But what did Ana see? Ana was naive in so many ways..totally absorbed in 18th and 19th century English literature. She’s bright and beautiful and completely unaware of her own beauty. She is thunderstruck by all that is Christian Grey. Totally immersed in the romanticism of the past, she is stunned that this beautiful, insanely wealthy man would have any interest in her at all, and she can’t help but fall under his spell when he begins his pursuit. Pursuit? Or stalking? Well, he pursued Ana like any “merger and acquisition” in his business. He called his people and had her investigated. Every time the phrase “mergers and acquisitions” was used I smiled. That was such a clever way of blending his voracious appetite for new businesses with the theme of the story. Clue! Christian was pursuing a new acquisition and all Ana saw was the possibility of a merger. That still makes me smile. Christian is a business genius, but a “merger” with a real, live human, non-submissive girl throws him one curve after another. She throws me a few, too. When she finds out about Christian’s “singular” tastes on his D/s contract, the first thing she makes a “hard limit” is his rule about eating regular, healthy meals. Now, there were a lot of thing in that contract that she could have, and did eventually, make hard limits. But why was food the first thing that she overruled? Clue! Possible eating disorder? And at one point, Christian tells Ana that he is so concerned about her lack of self-confidence that he’s thinking of making an appointment for her with his psychiatrist, Dr. Flynn. Clue! Are the food and self-confidence issues tied together? Who or what made her feel this way? Will we ever know for sure? I hope so.
We have a control freak, pseudo Dom, sex God trying to “acquire” Ana as his next contracted sub. We have a bright and beautiful, naive young woman looking for a “merger” with an amazing man. Conflict! And a lot of fun, too. There are some amazing sex scenes, both in and out of “The Red Room Of Pain”, Ana’s term for Christian’s playroom. There are some hilariously funny e-mails between the two, and I was tickled by Ana’s “inner-Goddess” wanting to come out and play with Christian while her sub-conscience keeps telling her to run.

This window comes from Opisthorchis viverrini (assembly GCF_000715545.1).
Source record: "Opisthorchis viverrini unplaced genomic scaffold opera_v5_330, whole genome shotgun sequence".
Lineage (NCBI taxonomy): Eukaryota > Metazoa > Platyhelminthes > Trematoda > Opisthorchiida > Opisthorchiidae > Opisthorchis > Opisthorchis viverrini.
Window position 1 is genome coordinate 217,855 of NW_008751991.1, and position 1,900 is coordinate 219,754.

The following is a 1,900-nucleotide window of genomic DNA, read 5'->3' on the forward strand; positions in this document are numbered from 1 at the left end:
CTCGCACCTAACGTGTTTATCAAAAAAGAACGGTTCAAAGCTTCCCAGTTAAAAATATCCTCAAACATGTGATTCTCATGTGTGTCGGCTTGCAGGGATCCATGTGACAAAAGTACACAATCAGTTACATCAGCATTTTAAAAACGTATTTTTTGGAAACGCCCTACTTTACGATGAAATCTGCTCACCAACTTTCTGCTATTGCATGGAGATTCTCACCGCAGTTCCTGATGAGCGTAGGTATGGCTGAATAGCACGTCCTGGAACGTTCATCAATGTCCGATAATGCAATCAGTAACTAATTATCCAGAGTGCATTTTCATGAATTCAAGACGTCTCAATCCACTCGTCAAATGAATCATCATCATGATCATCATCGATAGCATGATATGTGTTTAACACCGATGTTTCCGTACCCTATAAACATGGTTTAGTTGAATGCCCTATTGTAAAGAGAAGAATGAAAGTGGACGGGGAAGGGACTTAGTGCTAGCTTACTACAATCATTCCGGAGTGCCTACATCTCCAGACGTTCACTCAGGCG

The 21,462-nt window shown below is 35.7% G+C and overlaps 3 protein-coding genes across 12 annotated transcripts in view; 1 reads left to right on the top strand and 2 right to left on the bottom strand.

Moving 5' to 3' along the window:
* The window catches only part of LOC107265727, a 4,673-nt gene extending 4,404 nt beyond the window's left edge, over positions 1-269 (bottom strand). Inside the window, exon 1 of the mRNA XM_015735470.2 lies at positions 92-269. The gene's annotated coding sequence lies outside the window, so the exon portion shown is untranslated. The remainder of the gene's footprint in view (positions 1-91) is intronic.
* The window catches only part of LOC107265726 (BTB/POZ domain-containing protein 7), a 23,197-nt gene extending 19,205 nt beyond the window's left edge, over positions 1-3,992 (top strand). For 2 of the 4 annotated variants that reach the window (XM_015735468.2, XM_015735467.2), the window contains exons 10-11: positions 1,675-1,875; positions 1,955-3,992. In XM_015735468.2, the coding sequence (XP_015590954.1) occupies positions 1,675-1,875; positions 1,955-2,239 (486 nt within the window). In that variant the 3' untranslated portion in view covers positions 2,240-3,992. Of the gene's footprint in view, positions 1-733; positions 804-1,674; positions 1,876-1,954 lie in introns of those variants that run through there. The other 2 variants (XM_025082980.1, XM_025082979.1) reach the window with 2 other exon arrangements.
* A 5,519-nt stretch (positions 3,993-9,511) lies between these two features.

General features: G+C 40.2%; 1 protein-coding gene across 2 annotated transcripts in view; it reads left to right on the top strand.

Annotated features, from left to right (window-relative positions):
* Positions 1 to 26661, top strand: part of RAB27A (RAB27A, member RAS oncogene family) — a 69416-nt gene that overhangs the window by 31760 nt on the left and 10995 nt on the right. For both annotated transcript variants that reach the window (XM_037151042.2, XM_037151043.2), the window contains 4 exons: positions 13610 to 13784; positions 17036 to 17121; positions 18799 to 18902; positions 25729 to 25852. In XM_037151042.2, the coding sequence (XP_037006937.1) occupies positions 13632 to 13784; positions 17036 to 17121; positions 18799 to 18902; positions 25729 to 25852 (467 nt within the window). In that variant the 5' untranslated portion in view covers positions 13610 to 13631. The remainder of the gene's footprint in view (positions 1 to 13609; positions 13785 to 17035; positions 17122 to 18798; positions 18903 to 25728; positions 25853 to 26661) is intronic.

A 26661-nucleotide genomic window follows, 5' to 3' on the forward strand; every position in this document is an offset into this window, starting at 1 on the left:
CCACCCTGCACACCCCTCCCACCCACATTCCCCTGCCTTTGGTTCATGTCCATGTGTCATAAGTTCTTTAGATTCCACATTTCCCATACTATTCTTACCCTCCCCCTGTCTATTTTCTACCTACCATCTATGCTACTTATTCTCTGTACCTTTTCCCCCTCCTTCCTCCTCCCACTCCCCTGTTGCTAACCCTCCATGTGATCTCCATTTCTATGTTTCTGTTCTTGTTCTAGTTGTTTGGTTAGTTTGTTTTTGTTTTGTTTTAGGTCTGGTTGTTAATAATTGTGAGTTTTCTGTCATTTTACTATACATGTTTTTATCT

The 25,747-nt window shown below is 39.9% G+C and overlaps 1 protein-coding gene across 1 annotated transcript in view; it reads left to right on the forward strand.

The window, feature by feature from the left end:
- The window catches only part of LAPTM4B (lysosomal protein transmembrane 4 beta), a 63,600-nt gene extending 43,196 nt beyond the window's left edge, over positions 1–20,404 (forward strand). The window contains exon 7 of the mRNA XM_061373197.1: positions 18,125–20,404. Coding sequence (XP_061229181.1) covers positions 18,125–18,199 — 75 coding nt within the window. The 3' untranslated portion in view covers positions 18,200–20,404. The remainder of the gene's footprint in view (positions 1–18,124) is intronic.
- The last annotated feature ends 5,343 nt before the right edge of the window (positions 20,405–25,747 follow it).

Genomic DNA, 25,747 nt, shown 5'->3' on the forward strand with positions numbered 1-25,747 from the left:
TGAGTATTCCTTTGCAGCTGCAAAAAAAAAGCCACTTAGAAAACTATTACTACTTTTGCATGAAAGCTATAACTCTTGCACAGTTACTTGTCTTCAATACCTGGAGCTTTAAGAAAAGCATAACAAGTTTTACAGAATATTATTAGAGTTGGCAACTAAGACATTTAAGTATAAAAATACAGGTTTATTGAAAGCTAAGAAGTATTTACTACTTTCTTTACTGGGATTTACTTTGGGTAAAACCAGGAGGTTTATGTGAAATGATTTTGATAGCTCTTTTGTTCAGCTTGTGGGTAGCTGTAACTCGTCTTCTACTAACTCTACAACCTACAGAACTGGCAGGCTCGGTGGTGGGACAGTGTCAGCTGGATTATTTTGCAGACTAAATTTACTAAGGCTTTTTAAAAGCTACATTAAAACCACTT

But the greatest conflict of all remains. Christian likes inflicting pain…he says he needs it. Ana is not even submissive and is certainly not masochistic. How far can each one go to compromise? Can Christian leave some of his darkness behind and move into Ana’s paler shade of grey? The answer isn’t in this first book, just questions and clues.
That leaves us with one more criticism of the book…the writing. A few people didn’t like “the writing”. Okay. Well, there is no controversy there, to me. We all like what we like in our books. I was so caught up in the story that I found nothing wrong. Was it the first person point-of-view? I have many friends who refuse to read first person stories, and frankly it’s my favorite. They all seem like little mystery stories because we only know what the protagonist lets us know. But our preferences of “style” are personal, so I can’t argue that. I will say that several million readers and I loved it. If you’ve read this review to this point, you may have noticed that I don’t have a lot of “style” either, so maybe that’s the difference.
That’s all I have to say about a book that has had more written about it than the stories themselves. I just wanted to add one note…just as I wrote that last line, my own old, overweight, sleepy Inner Goddess rolled over on her chaise lounge, stretched, gave me a wink and turned to the first page of Fifty Shades Darker. **grin**